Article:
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Adventure company empowers Inuit staff with tools to succeed

With the floe edge season around the corner, Arctic Bay Adventures is preparing its tour guides one course at a time. Although the guides have plenty of experience under their belts, Arctic Bay Adventures' general manager Mark Lewandoski wants to empower his staff by providing them with more tools to succeed.

The first of three professional level courses took place in Arctic Bay on Feb. 17. Over four consecutive days, nine guides participated in an Interpretive Guides Association (IGA) training course.

Graduates of the Interpretive Guiding Course pose with their trainer Sue Hamel. The four day training course took place in Arctic Bay. Back row, from left, David Oyukuluk, Issiah Oyukuluk, Wayne Taqtu, Kimbal Qamanirq, Colin Tilley, Roger Taqtu and Sue Hamel. Front row, from left, Tina Muckpaloo, Jayko Tatatoupik and Hosia Kadloo. Photo courtesy of Mark Lewandoski

Trainer Sue Hamel, from Thunder Bay, Ont., shared techniques of interpretive guiding while focusing on intercultural effectiveness.

In other words, how can guides share their stories effectively with tourists, from different cultural backgrounds, while respecting their culture and land.

The goal is to tell a story so "the guest is going away, not just with information, but being perhaps personally touched and moved from the exchange and feeling like they've connected meaningfully with the place and the culture and the people," explained Hamel.

Through presentations and role playing, Hamel trained the guides to understand the importance of drawing in a tourist's curiosity with intriguing statements or questions and keeping the experience both enjoyable and relevant for visitors.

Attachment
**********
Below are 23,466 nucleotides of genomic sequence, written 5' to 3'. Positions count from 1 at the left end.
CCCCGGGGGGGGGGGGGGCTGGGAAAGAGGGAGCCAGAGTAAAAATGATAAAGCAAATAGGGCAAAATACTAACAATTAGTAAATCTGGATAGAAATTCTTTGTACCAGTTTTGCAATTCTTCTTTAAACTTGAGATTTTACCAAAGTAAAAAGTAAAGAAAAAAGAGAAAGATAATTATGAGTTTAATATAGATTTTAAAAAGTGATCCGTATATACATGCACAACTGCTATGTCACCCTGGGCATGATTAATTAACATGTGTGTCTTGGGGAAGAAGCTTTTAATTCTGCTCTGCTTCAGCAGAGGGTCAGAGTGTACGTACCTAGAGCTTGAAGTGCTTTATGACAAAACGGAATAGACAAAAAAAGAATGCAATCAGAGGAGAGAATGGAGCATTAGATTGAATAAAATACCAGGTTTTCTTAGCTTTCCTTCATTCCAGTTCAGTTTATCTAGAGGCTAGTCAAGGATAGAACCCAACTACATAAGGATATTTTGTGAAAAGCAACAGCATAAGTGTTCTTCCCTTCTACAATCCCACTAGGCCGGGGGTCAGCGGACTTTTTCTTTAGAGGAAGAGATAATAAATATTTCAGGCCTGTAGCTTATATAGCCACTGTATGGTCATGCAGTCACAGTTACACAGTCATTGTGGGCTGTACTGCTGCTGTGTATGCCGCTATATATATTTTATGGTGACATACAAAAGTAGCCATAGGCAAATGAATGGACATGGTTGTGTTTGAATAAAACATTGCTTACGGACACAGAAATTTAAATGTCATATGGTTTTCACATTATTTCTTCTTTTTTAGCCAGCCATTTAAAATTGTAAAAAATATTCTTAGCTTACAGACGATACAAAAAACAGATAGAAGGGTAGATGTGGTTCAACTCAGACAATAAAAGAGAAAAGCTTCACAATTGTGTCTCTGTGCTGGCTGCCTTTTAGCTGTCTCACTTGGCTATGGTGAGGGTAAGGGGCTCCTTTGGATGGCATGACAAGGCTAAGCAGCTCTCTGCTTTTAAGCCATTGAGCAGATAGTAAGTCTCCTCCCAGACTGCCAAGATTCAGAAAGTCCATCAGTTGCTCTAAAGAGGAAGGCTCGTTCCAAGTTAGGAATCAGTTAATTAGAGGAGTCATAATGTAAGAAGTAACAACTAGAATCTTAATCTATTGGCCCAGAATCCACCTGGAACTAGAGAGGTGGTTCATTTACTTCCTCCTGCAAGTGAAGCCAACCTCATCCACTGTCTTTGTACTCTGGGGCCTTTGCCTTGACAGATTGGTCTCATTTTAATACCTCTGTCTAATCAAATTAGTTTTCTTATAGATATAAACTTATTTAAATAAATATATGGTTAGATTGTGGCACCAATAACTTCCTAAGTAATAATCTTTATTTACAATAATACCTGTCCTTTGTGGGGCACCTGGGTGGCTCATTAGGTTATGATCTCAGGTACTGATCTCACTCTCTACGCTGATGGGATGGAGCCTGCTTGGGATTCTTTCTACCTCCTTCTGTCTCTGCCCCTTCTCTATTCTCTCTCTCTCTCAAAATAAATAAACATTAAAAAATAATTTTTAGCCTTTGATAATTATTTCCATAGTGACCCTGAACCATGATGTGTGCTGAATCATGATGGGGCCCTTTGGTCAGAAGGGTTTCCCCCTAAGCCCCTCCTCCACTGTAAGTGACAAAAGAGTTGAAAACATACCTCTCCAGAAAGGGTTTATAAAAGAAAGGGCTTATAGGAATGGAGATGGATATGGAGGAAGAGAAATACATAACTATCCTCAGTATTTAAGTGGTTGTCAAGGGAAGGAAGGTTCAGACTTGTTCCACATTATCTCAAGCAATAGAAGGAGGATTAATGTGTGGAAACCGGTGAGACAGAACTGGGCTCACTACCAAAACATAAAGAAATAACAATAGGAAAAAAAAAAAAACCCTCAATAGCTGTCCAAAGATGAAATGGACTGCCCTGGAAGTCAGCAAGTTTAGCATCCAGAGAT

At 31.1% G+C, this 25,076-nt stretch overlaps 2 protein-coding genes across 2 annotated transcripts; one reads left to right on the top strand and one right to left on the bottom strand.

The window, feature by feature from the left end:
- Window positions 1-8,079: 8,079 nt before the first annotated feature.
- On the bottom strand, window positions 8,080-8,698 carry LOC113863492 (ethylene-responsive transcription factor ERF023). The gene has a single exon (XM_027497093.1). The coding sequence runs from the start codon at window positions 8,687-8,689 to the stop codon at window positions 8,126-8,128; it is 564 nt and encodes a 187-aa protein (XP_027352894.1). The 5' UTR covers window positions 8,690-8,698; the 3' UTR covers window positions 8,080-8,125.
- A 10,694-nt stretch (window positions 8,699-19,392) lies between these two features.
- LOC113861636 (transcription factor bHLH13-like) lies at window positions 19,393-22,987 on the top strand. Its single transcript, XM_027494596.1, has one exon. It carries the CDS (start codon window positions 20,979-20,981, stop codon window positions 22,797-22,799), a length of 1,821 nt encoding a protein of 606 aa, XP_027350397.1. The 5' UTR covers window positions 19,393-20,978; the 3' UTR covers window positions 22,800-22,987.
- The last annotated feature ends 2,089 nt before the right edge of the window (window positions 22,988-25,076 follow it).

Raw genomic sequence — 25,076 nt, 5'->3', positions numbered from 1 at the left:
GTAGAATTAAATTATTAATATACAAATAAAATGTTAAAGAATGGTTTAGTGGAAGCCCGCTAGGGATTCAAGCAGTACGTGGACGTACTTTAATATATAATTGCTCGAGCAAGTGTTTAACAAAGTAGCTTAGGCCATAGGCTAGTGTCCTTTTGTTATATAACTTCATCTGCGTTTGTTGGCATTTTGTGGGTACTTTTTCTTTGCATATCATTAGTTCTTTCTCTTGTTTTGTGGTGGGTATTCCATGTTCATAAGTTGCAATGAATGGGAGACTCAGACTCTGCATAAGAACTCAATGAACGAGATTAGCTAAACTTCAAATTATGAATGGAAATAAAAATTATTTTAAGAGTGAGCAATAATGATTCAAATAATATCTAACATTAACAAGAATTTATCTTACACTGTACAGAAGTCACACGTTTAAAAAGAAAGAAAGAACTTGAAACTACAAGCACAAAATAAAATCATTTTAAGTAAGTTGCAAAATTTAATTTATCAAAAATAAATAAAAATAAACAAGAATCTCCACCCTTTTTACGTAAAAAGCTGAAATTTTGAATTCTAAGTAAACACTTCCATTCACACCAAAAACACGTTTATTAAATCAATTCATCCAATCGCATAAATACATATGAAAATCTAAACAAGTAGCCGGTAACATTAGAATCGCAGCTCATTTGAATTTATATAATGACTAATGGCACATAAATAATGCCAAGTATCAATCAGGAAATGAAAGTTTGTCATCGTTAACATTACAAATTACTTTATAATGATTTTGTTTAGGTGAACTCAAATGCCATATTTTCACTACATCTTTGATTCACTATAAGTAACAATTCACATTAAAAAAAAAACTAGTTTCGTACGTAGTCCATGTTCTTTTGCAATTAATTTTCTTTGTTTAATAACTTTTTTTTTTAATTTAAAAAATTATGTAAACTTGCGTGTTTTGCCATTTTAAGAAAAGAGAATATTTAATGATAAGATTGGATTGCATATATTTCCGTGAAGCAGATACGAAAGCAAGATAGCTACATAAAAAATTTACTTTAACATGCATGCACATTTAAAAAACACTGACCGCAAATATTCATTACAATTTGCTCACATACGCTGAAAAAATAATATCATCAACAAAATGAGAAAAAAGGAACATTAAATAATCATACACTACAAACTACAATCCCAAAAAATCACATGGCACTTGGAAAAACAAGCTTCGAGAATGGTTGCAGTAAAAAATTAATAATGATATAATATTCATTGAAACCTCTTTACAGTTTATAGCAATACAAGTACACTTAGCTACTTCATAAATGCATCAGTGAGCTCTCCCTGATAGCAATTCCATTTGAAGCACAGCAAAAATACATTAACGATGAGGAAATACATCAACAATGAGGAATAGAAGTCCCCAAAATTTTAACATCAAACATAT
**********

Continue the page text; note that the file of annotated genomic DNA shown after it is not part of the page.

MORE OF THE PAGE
Another key training component was understanding the motivation behind why tourists are attracted to Arctic Bay.

This training allowed all the guides to earn an Apprentice Interpreter certification and membership with IGA.

This means the guides are now technically qualified to guide internationally, explained Hamel.

Hamel hopes with this training the Inuit guides will be able "to confidently share their stories in meaningful and memorable ways that are respectful to them and the landscape" with guests.

Guide Jayko Tatatoupik expressed that training has provided him with a better understanding of tourists in general and the importance of having conversations with guests.

Another guide, Wayne Taqtu, explained the course has equipped him with the necessary tools to provide a more enjoyable experience for visitors.

According to the Lewandoski, "This course was a great confidence builder for my team.
"They realized they know a lot about certain things and they were encouraged on how to share this knowledge with paying guests!"

The follow-up training programs will also take place at Arctic Bay Adventures.
The next training session about Wilderness First Aid begins in March, followed by a customer service seminar in April.

All three courses are funded by Kakivak Association along with Arctic Bay Adventures.
The locally run adventure company is planning to offer floe edge tours starting in mid-May to June.





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